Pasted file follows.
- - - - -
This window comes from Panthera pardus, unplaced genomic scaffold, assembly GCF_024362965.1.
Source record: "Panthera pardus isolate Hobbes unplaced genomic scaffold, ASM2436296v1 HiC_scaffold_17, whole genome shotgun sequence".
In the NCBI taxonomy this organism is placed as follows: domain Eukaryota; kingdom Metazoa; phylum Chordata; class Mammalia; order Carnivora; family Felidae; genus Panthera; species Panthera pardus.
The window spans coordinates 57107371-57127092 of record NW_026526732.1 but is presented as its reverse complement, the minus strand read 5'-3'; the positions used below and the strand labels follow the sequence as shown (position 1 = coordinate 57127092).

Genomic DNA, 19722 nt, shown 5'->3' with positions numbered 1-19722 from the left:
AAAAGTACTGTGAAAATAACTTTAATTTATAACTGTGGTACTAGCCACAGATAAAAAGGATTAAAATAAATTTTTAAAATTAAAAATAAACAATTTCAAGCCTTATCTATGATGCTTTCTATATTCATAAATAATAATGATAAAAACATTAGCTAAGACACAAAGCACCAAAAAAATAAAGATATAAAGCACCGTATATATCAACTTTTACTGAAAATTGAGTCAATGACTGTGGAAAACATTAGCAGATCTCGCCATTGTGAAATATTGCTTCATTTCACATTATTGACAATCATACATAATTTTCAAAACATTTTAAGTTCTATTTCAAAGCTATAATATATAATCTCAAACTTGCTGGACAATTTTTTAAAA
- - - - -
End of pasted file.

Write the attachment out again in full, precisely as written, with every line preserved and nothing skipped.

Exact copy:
This window comes from Panthera pardus, unplaced genomic scaffold, assembly GCF_024362965.1.
Source record: "Panthera pardus isolate Hobbes unplaced genomic scaffold, ASM2436296v1 HiC_scaffold_17, whole genome shotgun sequence".
In the NCBI taxonomy this organism is placed as follows: domain Eukaryota; kingdom Metazoa; phylum Chordata; class Mammalia; order Carnivora; family Felidae; genus Panthera; species Panthera pardus.
The window spans coordinates 57107371-57127092 of record NW_026526732.1 but is presented as its reverse complement, the minus strand read 5'-3'; the positions used below and the strand labels follow the sequence as shown (position 1 = coordinate 57127092).

Genomic DNA, 19722 nt, shown 5'->3' with positions numbered 1-19722 from the left:
AAAAGTACTGTGAAAATAACTTTAATTTATAACTGTGGTACTAGCCACAGATAAAAAGGATTAAAATAAATTTTTAAAATTAAAAATAAACAATTTCAAGCCTTATCTATGATGCTTTCTATATTCATAAATAATAATGATAAAAACATTAGCTAAGACACAAAGCACCAAAAAAATAAAGATATAAAGCACCGTATATATCAACTTTTACTGAAAATTGAGTCAATGACTGTGGAAAACATTAGCAGATCTCGCCATTGTGAAATATTGCTTCATTTCACATTATTGACAATCATACATAATTTTCAAAACATTTTAAGTTCTATTTCAAAGCTATAATATATAATCTCAAACTTGCTGGACAATTTTTTAAAA